Bill Hare, a Perth-based climate scientist and director of research group Climate Analytics, says there is renewed pressure for the world to act to cap average global warming at 1.5°C given the increasing evidence of extreme weather events, heat-waves, coral bleaching and other impacts.
Despite the Paris agreement to keep average global warming “well below” 2°C, and possibly to 1.5°C, the world is heading towards a minimum rise of 2.8°C, and the carbon “budget” to meet more ambitious targets is rapidly depleting.
Australia is also increasing its emissions, with the electricity sector recently reversing course after the scrapping of the carbon price.
One way to address this was to develop a strategy to move towards a 100% renewable energy system by the 2030s, and a long term plan to reach net zero greenhouse gas emissions in the 2040s. Australia, Hare says, is well placed to lead the world, because of its excellent natural resources.
It could use surplus renewable energy for generating energy carriers and duplicate the LNG industry – but with clean fuels – and the mining and metals industry would benefit from meeting growing demand for high tech metals in a 1.5°C world.
“There is no fundamental technological limit to renewable energy integration to existing energy system,” says Hare, who delivered a major lecture, The Keith Roby Memorial Lecture at Murdoch University, in Perth this week.
His comments come on the same day as a 27-strong team from Stanford University, led by Mark Jacobsen, released an updated plan on how 139 countries, including Australia, could reach 100% renewables based around wind, solar, storage and hydro.
The group has developed roadmaps, including for Australia, on how to reach an average 80% renewable energy by 2030 and 100 per cent by 2050.
It includes details of how much land and how many rooftops these power sources would require; and how the proposals for each country would reduce energy demand and cost when compared to a business-as-usual scenario.
If the 100% renewable energy targets seem outlandish, and the work of ideological researchers at NGOs and universities, as the detractors have wasted no time in claiming, they should be put into some context.
Four of the world’s biggest companies – Apple, Amazon, Google and Facebook, have vowed to source all their electricity needs from renewable energy within a few years, and they have also been joined by the likes of IKEA and brewing giant In-Bev, the owner of Foster’s.
Other Australian major energy users, like Sun Metals, Telstra, the Whyalla steel plant, Nectar Farms, and numerous smaller businesses are also investing heavily in wind and solar and storage, some up to the level of 100%.
The Australian network operator Transgrid says 100 per cent renewable energy is both feasible and affordable, and the network lobby, Energy Networks Australia, put together a detailed path with the CSIRO on how to decarbonise the Australian grid in the 2040s.
And, Hare notes, ANU’s Andrew Blakers has suggested that doubling the current combined PV and wind installation rate to around 6GW per year would enable the country to reach 100 per cent renewable electricity in about 2033.
This contrasts with the federal government’s position that even 50 per cent renewable energy by 2030 is “reckless’, and the strong push-back from the coal lobby and conservative commentators that the 42 per cent renewable energy level by 2030 contemplated by the Finkel Review would also be a disaster.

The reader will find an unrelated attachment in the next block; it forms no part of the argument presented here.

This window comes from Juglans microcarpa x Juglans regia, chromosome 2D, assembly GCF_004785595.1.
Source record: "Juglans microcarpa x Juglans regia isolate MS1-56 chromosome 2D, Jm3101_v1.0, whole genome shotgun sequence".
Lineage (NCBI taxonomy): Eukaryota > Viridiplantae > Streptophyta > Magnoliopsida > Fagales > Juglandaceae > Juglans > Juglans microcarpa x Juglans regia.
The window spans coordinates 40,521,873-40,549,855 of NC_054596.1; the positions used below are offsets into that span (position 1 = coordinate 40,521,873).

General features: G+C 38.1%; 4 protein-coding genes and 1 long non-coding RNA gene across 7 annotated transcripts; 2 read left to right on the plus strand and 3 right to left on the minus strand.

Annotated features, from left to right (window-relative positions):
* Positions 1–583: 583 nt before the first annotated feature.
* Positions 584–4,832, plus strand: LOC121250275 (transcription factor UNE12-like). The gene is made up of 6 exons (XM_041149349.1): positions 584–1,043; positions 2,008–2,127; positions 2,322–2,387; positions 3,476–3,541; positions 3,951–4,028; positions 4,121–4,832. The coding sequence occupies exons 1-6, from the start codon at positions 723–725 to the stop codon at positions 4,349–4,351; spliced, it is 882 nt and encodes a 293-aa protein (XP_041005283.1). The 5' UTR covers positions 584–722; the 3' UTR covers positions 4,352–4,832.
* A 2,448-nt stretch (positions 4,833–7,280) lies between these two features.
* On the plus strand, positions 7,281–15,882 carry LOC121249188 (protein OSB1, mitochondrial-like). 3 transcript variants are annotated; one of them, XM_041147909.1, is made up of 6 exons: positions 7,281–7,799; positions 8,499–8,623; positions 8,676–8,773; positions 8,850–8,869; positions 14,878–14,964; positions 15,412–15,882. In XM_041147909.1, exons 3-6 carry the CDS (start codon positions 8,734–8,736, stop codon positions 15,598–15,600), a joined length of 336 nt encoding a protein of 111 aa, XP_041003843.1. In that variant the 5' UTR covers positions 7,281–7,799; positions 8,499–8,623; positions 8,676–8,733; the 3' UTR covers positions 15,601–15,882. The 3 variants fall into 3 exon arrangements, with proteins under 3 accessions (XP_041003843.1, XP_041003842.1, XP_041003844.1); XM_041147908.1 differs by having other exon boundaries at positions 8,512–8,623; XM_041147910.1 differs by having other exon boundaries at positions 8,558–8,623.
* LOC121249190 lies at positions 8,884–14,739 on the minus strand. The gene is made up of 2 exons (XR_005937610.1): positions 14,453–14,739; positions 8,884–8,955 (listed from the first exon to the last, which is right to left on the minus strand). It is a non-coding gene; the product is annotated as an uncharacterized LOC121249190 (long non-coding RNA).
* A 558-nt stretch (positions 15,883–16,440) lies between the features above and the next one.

Hare’s argument is that the pace of change is accelerating on two fronts – on the climate and environmental impacts of global warming, already been felt in barrier reefs and extreme and changing weather events; and from the falling cost of clean technologies.
He agrees with the likes of Professor Ross Garnaut and UNSW solar pioneer Martin Green that Australia can greatly benefit from positioning itself as a source of cheap, clean energy.
“We can still be the lucky country,” Hare says of the transition. “Australia has massive renewable energy resources – more so than most.
“Australia also has many of the high tech metals the world will need; we have first rate science and technology
development; we have excellent engineering and latent manufacturing capacity; we have a highly skilled and productive work force; and we have excellent logistics.”
Hare says that what Australia does need is a new “future oriented” international strategy on climate change that advances global action to meet the 1.5°C limit, whilst taking sustainable advantage of its renewable energy and natural resources.
“Growth of coal and natural gas demand in our region is a threat to us, not an opportunity,” Hare says. “Pivoting to a strategy of developing an export market for renewable energy carriers and low carbon, hi-techminerals would turn this into a major economic opportunity.”
Hare notes that Australia’s emissions are headed in the wrong direction, and the current Federal Government focus on coal and gas risks missing the big “turn” that other countries are now making.
Hare says it is clear that new build renewables are cheaper than fossil fuels, and that there are increasing number of options to balance the grid- including battery storage, pumped hydro, solar thermal, and renewable-based hydrogen, which present massive export opportunities.
Indeed, ARENA has commissioned a study into Australia’s options for “dispatchable generation” and will deliver its report early in the New Year, while AEMO is also expected to shortly release its assessment of “base-load” power needs after being asked to do so by the federal government.
Hare cites the cost of solar PV, wind, battery storage and other technologies are falling fast, the carbon technologies offer new economic opportunities, but the federal government has instead chosen to focus on coal and gas assets that risk becoming stranded investments.
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